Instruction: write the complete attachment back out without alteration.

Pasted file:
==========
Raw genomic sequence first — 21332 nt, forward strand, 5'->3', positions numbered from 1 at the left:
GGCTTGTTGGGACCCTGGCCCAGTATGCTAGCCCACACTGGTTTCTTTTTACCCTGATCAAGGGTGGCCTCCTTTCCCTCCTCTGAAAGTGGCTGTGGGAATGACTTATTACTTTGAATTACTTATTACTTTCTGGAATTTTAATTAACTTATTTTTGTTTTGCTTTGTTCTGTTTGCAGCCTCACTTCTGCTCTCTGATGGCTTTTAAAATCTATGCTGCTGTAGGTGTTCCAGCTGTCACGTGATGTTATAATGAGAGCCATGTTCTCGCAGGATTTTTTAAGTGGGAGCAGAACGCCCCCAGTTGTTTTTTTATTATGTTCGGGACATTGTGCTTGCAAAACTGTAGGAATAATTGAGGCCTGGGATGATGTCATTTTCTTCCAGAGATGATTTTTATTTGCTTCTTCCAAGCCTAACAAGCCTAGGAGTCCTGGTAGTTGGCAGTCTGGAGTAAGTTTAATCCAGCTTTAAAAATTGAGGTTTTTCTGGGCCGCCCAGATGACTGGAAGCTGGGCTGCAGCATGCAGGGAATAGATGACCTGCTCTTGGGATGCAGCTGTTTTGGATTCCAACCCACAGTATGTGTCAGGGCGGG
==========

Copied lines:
Raw genomic sequence first — 21332 nt, forward strand, 5'->3', positions numbered from 1 at the left:
GGCTTGTTGGGACCCTGGCCCAGTATGCTAGCCCACACTGGTTTCTTTTTACCCTGATCAAGGGTGGCCTCCTTTCCCTCCTCTGAAAGTGGCTGTGGGAATGACTTATTACTTTGAATTACTTATTACTTTCTGGAATTTTAATTAACTTATTTTTGTTTTGCTTTGTTCTGTTTGCAGCCTCACTTCTGCTCTCTGATGGCTTTTAAAATCTATGCTGCTGTAGGTGTTCCAGCTGTCACGTGATGTTATAATGAGAGCCATGTTCTCGCAGGATTTTTTAAGTGGGAGCAGAACGCCCCCAGTTGTTTTTTTATTATGTTCGGGACATTGTGCTTGCAAAACTGTAGGAATAATTGAGGCCTGGGATGATGTCATTTTCTTCCAGAGATGATTTTTATTTGCTTCTTCCAAGCCTAACAAGCCTAGGAGTCCTGGTAGTTGGCAGTCTGGAGTAAGTTTAATCCAGCTTTAAAAATTGAGGTTTTTCTGGGCCGCCCAGATGACTGGAAGCTGGGCTGCAGCATGCAGGGAATAGATGACCTGCTCTTGGGATGCAGCTGTTTTGGATTCCAACCCACAGTATGTGTCAGGGCGGG